When you sell shares, the money you make shows in your Hatch account once the order has been completed. Behind the scenes, it takes two full US business days for the ‘actual’ money to change hands. During this time, the money you’ve received from the sale is considered ‘unsettled’.

You can buy shares using unsettled money straight away, but, if you sell those shares within two US business days (before the money you used to buy them settles), it’s considered a ‘good faith violation’. This is because you’re selling shares (and maybe making a profit) from money you don’t actually have yet.

If you get a good faith violation, you’ll receive a warning in Hatch.

How bad is a good faith violation?

We won’t tell your parents, but you should probably avoid them.

Accounts with three good faith violations within a 12-month period will be restricted to buying shares with money that has settled. This restriction lasts for 90 days and then the restriction will be lifted - and we can’t remove the restriction early.

You can still buy and sell shares, but restricted accounts can no longer buy shares using unsettled money. You'll have to wait two US business days after each sale before you can use the money you made to buy more shares.

Note: If you already own shares in a particular company or ETF and then buy shares with unsettled money, then all your shares in that company or ETF will be classed as unsettled for 2 US business days.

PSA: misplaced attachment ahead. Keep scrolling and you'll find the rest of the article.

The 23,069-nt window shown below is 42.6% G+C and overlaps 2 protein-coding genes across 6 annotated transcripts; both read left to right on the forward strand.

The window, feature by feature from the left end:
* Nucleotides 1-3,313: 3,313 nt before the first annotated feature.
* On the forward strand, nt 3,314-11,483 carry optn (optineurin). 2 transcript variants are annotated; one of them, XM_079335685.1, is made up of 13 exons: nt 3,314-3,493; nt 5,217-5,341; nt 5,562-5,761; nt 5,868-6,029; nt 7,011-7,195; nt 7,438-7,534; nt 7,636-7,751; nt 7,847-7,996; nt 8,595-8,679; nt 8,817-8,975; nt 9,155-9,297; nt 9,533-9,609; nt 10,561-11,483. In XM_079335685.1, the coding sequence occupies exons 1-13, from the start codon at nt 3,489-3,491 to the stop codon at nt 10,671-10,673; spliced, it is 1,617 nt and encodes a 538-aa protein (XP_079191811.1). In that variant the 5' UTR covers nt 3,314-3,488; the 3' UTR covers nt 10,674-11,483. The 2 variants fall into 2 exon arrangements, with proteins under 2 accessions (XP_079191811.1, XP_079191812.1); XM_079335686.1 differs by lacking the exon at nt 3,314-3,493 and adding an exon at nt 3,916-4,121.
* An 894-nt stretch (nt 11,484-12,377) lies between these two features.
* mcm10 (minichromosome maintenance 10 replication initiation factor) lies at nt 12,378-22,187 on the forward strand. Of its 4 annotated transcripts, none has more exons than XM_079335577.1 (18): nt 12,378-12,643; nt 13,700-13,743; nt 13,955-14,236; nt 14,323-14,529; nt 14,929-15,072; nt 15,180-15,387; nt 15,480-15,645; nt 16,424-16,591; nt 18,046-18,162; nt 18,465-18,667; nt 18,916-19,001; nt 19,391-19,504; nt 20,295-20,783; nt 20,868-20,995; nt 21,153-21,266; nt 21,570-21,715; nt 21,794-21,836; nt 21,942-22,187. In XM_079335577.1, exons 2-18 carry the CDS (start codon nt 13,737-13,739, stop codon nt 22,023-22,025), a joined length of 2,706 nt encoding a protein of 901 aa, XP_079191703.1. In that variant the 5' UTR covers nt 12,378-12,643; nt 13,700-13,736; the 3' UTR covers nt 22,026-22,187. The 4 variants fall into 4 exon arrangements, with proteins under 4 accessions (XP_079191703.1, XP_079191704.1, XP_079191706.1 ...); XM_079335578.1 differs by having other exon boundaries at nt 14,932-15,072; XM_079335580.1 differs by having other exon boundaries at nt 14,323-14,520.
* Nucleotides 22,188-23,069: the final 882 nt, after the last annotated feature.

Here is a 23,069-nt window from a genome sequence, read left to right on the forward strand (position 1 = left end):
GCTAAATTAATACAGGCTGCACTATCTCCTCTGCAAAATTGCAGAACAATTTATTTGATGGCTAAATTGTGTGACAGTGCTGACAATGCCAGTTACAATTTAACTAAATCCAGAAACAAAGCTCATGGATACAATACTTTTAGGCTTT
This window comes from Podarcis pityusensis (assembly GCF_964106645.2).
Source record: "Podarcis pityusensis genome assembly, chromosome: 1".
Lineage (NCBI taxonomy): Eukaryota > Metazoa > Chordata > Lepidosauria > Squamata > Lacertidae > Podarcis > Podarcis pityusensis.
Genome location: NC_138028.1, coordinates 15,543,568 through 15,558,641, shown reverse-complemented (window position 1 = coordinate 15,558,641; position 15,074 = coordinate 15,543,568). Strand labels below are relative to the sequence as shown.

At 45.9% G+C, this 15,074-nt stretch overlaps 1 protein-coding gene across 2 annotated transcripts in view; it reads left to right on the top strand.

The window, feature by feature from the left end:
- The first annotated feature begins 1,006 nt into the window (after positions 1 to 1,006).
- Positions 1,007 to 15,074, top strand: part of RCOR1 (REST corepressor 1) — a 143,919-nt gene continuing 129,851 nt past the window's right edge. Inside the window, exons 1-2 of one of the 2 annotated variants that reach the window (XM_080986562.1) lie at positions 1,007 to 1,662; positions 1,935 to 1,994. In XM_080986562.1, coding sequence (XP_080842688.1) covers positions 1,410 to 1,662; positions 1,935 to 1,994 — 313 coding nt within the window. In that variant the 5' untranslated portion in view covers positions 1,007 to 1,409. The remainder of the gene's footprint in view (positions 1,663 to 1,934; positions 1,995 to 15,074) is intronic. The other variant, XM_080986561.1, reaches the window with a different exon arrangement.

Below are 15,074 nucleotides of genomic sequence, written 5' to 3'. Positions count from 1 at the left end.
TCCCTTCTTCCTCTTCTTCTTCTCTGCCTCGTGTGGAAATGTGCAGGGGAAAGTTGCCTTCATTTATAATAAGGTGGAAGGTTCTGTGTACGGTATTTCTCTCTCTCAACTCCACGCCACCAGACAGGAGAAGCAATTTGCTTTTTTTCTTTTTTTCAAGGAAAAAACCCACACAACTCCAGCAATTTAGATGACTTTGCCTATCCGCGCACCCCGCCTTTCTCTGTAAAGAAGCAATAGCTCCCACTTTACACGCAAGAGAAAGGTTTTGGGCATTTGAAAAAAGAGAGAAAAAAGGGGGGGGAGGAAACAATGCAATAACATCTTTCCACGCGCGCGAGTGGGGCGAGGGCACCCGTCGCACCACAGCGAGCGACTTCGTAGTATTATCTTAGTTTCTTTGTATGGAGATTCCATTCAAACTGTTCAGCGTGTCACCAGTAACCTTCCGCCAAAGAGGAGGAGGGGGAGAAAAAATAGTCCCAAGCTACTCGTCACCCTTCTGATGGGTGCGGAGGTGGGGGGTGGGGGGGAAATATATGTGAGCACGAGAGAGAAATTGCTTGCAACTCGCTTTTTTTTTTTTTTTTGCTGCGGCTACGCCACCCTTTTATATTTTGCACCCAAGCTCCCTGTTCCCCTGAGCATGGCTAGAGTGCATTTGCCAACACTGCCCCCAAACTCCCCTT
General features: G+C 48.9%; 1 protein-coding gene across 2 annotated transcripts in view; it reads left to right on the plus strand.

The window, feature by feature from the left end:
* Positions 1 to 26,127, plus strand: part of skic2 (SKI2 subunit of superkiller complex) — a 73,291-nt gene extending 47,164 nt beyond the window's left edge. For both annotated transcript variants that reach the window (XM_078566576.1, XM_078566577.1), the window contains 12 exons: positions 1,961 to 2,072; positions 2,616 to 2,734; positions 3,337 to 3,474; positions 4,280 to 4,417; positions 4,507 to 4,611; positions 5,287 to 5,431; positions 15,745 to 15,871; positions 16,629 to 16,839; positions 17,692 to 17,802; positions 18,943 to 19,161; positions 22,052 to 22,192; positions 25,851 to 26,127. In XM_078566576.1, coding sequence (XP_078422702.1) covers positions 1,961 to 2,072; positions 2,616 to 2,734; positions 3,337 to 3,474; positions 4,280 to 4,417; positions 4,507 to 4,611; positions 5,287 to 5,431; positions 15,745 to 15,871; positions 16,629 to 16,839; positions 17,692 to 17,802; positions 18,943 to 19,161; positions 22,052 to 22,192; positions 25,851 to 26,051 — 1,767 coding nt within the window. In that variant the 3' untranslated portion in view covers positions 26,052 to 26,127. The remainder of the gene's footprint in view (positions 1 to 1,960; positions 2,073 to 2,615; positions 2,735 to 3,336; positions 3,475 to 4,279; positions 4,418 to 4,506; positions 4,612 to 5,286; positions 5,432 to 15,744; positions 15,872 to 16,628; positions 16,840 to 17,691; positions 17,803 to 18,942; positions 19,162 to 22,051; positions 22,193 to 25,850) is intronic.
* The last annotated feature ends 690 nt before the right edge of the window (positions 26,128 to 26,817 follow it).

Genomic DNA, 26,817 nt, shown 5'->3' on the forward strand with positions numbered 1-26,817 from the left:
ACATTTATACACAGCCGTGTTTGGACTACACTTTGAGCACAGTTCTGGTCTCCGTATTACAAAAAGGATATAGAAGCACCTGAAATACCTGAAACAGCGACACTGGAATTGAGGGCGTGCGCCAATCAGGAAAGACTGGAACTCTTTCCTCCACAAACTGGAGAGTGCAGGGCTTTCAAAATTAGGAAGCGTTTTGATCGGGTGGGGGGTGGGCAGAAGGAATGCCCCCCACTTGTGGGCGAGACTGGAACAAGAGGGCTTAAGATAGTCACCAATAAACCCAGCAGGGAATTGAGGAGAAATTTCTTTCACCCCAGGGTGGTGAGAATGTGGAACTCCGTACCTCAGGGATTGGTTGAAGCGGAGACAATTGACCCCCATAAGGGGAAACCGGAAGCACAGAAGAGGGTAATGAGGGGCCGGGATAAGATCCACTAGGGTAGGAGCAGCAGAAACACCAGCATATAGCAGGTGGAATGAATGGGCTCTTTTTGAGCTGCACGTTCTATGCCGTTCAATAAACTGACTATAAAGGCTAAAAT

How do I avoid a good faith violation?

An easy way to avoid any issues is to always wait at least two US business days after you buy shares before you sell them. A ‘business day’ is a day that the NYSE and Nasdaq are open.

Here are some examples of when a good faith violation is triggered

Example 1:

  • On Monday morning, an investor sells Y shares for $5,000.

  • On Monday afternoon, the investor buys X shares for $5,000.

  • If the X shares are sold before Wednesday (settlement date of the Y sale), it would be a good faith violation. This is because the X shares were bought using money made from the sale of Y shares, and sold before the Y share sale has settled.

Example 2:

Available balance to invest = $15,000 ($5,000 is unsettled from a sale of shares on Saturday morning NZT, which will settle on Wednesday morning NZT)

  • On Tuesday morning, the investor purchases $15,000 of Y shares

  • If the investor sells the Y shares on Tuesday (same day), they will trigger a good faith violation because $5,000 of the money they used to buy the shares hadn’t settled yet (settling on Wednesday)

Example 3:

Available balance to invest = $5,000 (unsettled from a sale of shares on Saturday NZT, which will settle on Wednesday NZT)

  • The investor has an existing 100 shares in Y company

  • On Tuesday morning, the investor purchases 50 more shares of Y shares with the unsettled $5,000

  • If the investor then sells 10 Y shares on Tuesday, they will have a good faith violation because the whole Y position of 150 shares will be classed as unsettled until Wednesday

Did this answer your question?